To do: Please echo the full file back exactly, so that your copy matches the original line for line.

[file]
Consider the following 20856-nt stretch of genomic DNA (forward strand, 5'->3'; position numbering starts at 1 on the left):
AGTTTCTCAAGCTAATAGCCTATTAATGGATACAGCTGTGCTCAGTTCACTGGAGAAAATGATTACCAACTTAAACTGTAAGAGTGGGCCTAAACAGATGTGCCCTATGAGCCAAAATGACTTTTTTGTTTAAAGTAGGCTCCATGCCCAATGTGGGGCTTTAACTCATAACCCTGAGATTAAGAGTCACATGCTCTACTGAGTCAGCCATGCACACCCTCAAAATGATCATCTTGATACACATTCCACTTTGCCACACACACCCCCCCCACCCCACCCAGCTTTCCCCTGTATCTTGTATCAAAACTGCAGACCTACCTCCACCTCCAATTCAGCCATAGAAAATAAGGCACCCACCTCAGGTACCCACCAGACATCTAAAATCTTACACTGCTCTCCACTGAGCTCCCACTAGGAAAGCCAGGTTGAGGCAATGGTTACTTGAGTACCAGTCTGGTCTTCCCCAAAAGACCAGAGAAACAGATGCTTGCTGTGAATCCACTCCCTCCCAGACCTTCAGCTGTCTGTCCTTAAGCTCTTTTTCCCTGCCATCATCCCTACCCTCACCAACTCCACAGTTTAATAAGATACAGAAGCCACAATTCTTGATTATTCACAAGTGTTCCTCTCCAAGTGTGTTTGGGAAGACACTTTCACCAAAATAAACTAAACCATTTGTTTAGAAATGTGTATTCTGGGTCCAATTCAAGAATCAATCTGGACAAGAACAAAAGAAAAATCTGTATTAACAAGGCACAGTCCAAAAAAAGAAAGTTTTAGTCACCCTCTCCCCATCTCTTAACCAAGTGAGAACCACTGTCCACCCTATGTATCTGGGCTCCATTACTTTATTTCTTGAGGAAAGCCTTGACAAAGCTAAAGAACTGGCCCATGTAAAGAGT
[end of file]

Consider the following 20856-nt stretch of genomic DNA (forward strand, 5'->3'; position numbering starts at 1 on the left):
AGTTTCTCAAGCTAATAGCCTATTAATGGATACAGCTGTGCTCAGTTCACTGGAGAAAATGATTACCAACTTAAACTGTAAGAGTGGGCCTAAACAGATGTGCCCTATGAGCCAAAATGACTTTTTTGTTTAAAGTAGGCTCCATGCCCAATGTGGGGCTTTAACTCATAACCCTGAGATTAAGAGTCACATGCTCTACTGAGTCAGCCATGCACACCCTCAAAATGATCATCTTGATACACATTCCACTTTGCCACACACACCCCCCCCACCCCACCCAGCTTTCCCCTGTATCTTGTATCAAAACTGCAGACCTACCTCCACCTCCAATTCAGCCATAGAAAATAAGGCACCCACCTCAGGTACCCACCAGACATCTAAAATCTTACACTGCTCTCCACTGAGCTCCCACTAGGAAAGCCAGGTTGAGGCAATGGTTACTTGAGTACCAGTCTGGTCTTCCCCAAAAGACCAGAGAAACAGATGCTTGCTGTGAATCCACTCCCTCCCAGACCTTCAGCTGTCTGTCCTTAAGCTCTTTTTCCCTGCCATCATCCCTACCCTCACCAACTCCACAGTTTAATAAGATACAGAAGCCACAATTCTTGATTATTCACAAGTGTTCCTCTCCAAGTGTGTTTGGGAAGACACTTTCACCAAAATAAACTAAACCATTTGTTTAGAAATGTGTATTCTGGGTCCAATTCAAGAATCAATCTGGACAAGAACAAAAGAAAAATCTGTATTAACAAGGCACAGTCCAAAAAAAGAAAGTTTTAGTCACCCTCTCCCCATCTCTTAACCAAGTGAGAACCACTGTCCACCCTATGTATCTGGGCTCCATTACTTTATTTCTTGAGGAAAGCCTTGACAAAGCTAAAGAACTGGCCCATGTAAAGAGT